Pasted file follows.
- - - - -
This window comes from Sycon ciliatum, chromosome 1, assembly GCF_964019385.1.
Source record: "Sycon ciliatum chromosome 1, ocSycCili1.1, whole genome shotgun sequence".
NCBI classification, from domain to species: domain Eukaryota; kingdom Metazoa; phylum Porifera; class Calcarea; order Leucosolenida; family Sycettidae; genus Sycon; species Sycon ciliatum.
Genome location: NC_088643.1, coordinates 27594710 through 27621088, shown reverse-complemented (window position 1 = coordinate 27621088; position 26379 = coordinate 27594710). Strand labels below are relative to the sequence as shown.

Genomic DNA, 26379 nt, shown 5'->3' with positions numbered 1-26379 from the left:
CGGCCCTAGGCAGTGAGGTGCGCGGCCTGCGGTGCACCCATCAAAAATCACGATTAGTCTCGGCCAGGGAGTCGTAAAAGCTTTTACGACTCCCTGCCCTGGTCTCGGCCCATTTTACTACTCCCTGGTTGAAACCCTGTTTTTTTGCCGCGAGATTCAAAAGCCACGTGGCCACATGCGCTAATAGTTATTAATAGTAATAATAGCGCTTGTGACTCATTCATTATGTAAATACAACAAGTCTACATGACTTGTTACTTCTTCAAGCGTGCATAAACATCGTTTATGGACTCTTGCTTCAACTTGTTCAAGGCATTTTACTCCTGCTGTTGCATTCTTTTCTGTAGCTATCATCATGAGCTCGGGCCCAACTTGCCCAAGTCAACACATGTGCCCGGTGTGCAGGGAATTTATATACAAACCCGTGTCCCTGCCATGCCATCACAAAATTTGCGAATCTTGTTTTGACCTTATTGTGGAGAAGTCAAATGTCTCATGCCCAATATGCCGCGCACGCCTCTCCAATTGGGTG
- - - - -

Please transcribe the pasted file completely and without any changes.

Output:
This window comes from Sycon ciliatum, chromosome 1, assembly GCF_964019385.1.
Source record: "Sycon ciliatum chromosome 1, ocSycCili1.1, whole genome shotgun sequence".
NCBI classification, from domain to species: domain Eukaryota; kingdom Metazoa; phylum Porifera; class Calcarea; order Leucosolenida; family Sycettidae; genus Sycon; species Sycon ciliatum.
Genome location: NC_088643.1, coordinates 27594710 through 27621088, shown reverse-complemented (window position 1 = coordinate 27621088; position 26379 = coordinate 27594710). Strand labels below are relative to the sequence as shown.

Genomic DNA, 26379 nt, shown 5'->3' with positions numbered 1-26379 from the left:
CGGCCCTAGGCAGTGAGGTGCGCGGCCTGCGGTGCACCCATCAAAAATCACGATTAGTCTCGGCCAGGGAGTCGTAAAAGCTTTTACGACTCCCTGCCCTGGTCTCGGCCCATTTTACTACTCCCTGGTTGAAACCCTGTTTTTTTGCCGCGAGATTCAAAAGCCACGTGGCCACATGCGCTAATAGTTATTAATAGTAATAATAGCGCTTGTGACTCATTCATTATGTAAATACAACAAGTCTACATGACTTGTTACTTCTTCAAGCGTGCATAAACATCGTTTATGGACTCTTGCTTCAACTTGTTCAAGGCATTTTACTCCTGCTGTTGCATTCTTTTCTGTAGCTATCATCATGAGCTCGGGCCCAACTTGCCCAAGTCAACACATGTGCCCGGTGTGCAGGGAATTTATATACAAACCCGTGTCCCTGCCATGCCATCACAAAATTTGCGAATCTTGTTTTGACCTTATTGTGGAGAAGTCAAATGTCTCATGCCCAATATGCCGCGCACGCCTCTCCAATTGGGTG